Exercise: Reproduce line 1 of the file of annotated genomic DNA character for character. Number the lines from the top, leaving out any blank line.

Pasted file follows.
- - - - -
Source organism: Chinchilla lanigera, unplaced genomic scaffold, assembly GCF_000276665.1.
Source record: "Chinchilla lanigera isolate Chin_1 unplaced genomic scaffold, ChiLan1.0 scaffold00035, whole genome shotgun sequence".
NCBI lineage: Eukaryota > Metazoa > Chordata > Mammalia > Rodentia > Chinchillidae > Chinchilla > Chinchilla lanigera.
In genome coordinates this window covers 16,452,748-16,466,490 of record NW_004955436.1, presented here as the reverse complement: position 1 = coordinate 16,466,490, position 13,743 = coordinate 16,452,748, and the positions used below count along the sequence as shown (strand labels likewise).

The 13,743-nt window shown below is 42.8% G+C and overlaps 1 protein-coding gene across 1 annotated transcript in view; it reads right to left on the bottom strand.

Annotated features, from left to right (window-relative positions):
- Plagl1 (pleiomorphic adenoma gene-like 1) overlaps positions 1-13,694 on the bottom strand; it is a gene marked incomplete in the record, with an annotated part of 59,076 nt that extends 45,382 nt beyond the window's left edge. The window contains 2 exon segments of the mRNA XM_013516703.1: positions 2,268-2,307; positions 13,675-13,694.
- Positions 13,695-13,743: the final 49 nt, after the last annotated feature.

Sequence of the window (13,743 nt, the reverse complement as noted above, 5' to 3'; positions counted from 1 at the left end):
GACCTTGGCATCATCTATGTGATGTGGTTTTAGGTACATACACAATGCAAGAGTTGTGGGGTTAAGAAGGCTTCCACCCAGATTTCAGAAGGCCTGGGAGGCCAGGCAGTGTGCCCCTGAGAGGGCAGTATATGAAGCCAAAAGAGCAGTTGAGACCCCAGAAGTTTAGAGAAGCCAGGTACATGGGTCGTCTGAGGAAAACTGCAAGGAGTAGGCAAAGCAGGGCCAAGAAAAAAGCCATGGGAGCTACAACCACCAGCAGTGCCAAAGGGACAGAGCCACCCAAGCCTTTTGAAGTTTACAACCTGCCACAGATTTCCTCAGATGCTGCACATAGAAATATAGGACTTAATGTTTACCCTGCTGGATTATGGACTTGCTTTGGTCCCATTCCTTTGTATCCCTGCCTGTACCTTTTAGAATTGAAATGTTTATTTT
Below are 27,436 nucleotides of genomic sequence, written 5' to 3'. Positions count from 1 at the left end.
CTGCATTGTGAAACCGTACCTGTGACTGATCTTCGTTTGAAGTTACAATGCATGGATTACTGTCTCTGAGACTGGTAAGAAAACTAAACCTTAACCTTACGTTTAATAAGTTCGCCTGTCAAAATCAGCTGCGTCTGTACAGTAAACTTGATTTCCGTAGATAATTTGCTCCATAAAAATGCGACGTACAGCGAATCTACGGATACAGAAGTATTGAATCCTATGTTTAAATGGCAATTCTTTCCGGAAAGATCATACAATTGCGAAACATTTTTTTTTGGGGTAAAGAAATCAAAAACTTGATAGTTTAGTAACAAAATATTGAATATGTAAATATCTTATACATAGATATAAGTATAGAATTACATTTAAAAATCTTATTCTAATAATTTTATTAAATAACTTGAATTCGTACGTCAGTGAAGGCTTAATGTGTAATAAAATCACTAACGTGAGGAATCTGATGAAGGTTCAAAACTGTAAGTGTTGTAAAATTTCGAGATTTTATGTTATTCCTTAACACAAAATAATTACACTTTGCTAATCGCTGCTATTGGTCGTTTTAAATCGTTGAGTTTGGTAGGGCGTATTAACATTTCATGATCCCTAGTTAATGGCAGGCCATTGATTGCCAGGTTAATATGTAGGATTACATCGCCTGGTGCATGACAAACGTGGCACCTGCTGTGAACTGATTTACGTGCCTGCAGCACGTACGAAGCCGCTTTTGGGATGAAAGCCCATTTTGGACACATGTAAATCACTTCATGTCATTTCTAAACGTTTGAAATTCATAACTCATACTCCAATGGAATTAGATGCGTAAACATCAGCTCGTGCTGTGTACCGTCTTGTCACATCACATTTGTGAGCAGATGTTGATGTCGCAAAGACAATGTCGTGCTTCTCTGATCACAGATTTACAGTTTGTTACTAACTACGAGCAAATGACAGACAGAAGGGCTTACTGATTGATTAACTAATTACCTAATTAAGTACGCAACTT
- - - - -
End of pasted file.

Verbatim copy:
Source organism: Chinchilla lanigera, unplaced genomic scaffold, assembly GCF_000276665.1.